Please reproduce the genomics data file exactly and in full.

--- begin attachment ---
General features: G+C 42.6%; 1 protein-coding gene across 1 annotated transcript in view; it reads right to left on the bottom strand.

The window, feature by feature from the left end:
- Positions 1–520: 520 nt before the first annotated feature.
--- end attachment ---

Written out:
General features: G+C 42.6%; 1 protein-coding gene across 1 annotated transcript in view; it reads right to left on the bottom strand.

The window, feature by feature from the left end:
- Positions 1–520: 520 nt before the first annotated feature.